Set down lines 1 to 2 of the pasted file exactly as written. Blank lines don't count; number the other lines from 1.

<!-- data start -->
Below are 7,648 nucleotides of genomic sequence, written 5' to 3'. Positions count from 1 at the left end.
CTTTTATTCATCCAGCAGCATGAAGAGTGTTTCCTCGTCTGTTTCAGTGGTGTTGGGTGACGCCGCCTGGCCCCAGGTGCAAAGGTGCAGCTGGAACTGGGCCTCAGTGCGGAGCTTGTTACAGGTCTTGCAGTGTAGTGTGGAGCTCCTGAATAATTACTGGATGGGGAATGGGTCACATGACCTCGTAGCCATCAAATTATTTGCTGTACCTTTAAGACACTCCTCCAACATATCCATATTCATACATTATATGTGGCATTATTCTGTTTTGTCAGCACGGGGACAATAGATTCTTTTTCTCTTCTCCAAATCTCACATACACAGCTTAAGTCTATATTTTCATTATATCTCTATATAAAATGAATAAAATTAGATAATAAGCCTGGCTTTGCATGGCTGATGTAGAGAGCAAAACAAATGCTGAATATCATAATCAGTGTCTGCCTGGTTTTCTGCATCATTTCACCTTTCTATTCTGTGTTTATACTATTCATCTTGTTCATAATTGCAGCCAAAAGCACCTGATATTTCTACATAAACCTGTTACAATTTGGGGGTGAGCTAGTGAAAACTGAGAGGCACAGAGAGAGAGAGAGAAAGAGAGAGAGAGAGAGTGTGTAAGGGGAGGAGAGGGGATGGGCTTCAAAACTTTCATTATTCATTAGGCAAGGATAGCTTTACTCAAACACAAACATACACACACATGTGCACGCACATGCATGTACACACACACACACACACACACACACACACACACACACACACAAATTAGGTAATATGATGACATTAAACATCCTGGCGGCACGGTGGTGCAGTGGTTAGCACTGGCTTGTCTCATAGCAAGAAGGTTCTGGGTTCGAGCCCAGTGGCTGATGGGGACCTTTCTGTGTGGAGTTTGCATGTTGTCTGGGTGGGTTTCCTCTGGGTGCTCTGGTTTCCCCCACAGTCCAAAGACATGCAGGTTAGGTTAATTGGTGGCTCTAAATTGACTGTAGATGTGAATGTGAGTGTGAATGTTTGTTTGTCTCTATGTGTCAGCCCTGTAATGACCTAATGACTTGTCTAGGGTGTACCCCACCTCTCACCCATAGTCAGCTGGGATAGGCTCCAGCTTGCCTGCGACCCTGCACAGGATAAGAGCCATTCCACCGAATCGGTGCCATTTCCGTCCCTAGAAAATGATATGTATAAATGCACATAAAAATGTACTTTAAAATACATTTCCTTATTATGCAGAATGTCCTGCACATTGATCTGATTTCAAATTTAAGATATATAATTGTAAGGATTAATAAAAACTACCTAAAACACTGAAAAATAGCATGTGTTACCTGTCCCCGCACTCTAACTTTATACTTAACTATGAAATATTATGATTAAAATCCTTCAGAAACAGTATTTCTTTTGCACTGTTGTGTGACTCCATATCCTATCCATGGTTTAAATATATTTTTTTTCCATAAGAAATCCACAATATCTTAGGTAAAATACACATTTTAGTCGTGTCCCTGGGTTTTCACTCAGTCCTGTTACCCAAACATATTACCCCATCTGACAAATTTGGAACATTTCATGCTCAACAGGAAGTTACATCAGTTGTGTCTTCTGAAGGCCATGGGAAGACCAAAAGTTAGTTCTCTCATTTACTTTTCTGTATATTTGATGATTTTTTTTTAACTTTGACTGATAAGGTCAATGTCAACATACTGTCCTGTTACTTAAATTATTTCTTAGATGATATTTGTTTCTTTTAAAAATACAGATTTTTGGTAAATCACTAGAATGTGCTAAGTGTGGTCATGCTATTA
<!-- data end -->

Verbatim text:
Below are 7,648 nucleotides of genomic sequence, written 5' to 3'. Positions count from 1 at the left end.
CTTTTATTCATCCAGCAGCATGAAGAGTGTTTCCTCGTCTGTTTCAGTGGTGTTGGGTGACGCCGCCTGGCCCCAGGTGCAAAGGTGCAGCTGGAACTGGGCCTCAGTGCGGAGCTTGTTACAGGTCTTGCAGTGTAGTGTGGAGCTCCTGAATAATTACTGGATGGGGAATGGGTCACATGACCTCGTAGCCATCAAATTATTTGCTGTACCTTTAAGACACTCCTCCAACATATCCATATTCATACATTATATGTGGCATTATTCTGTTTTGTCAGCACGGGGACAATAGATTCTTTTTCTCTTCTCCAAATCTCACATACACAGCTTAAGTCTATATTTTCATTATATCTCTATATAAAATGAATAAAATTAGATAATAAGCCTGGCTTTGCATGGCTGATGTAGAGAGCAAAACAAATGCTGAATATCATAATCAGTGTCTGCCTGGTTTTCTGCATCATTTCACCTTTCTATTCTGTGTTTATACTATTCATCTTGTTCATAATTGCAGCCAAAAGCACCTGATATTTCTACATAAACCTGTTACAATTTGGGGGTGAGCTAGTGAAAACTGAGAGGCACAGAGAGAGAGAGAGAAAGAGAGAGAGAGAGAGTGTGTAAGGGGAGGAGAGGGGATGGGCTTCAAAACTTTCATTATTCATTAGGCAAGGATAGCTTTACTCAAACACAAACATACACACACATGTGCACGCACATGCATGTACACACACACACACACACACACACACACACACACACACACACAAATTAGGTAATATGATGACATTAAACATCCTGGCGGCACGGTGGTGCAGTGGTTAGCACTGGCTTGTCTCATAGCAAGAAGGTTCTGGGTTCGAGCCCAGTGGCTGATGGGGACCTTTCTGTGTGGAGTTTGCATGTTGTCTGGGTGGGTTTCCTCTGGGTGCTCTGGTTTCCCCCACAGTCCAAAGACATGCAGGTTAGGTTAATTGGTGGCTCTAAATTGACTGTAGATGTGAATGTGAGTGTGAATGTTTGTTTGTCTCTATGTGTCAGCCCTGTAATGACCTAATGACTTGTCTAGGGTGTACCCCACCTCTCACCCATAGTCAGCTGGGATAGGCTCCAGCTTGCCTGCGACCCTGCACAGGATAAGAGCCATTCCACCGAATCGGTGCCATTTCCGTCCCTAGAAAATGATATGTATAAATGCACATAAAAATGTACTTTAAAATACATTTCCTTATTATGCAGAATGTCCTGCACATTGATCTGATTTCAAATTTAAGATATATAATTGTAAGGATTAATAAAAACTACCTAAAACACTGAAAAATAGCATGTGTTACCTGTCCCCGCACTCTAACTTTATACTTAACTATGAAATATTATGATTAAAATCCTTCAGAAACAGTATTTCTTTTGCACTGTTGTGTGACTCCATATCCTATCCATGGTTTAAATATATTTTTTTTCCATAAGAAATCCACAATATCTTAGGTAAAATACACATTTTAGTCGTGTCCCTGGGTTTTCACTCAGTCCTGTTACCCAAACATATTACCCCATCTGACAAATTTGGAACATTTCATGCTCAACAGGAAGTTACATCAGTTGTGTCTTCTGAAGGCCATGGGAAGACCAAAAGTTAGTTCTCTCATTTACTTTTCTGTATATTTGATGATTTTTTTTTAACTTTGACTGATAAGGTCAATGTCAACATACTGTCCTGTTACTTAAATTATTTCTTAGATGATATTTGTTTCTTTTAAAAATACAGATTTTTGGTAAATCACTAGAATGTGCTAAGTGTGGTCATGCTATTA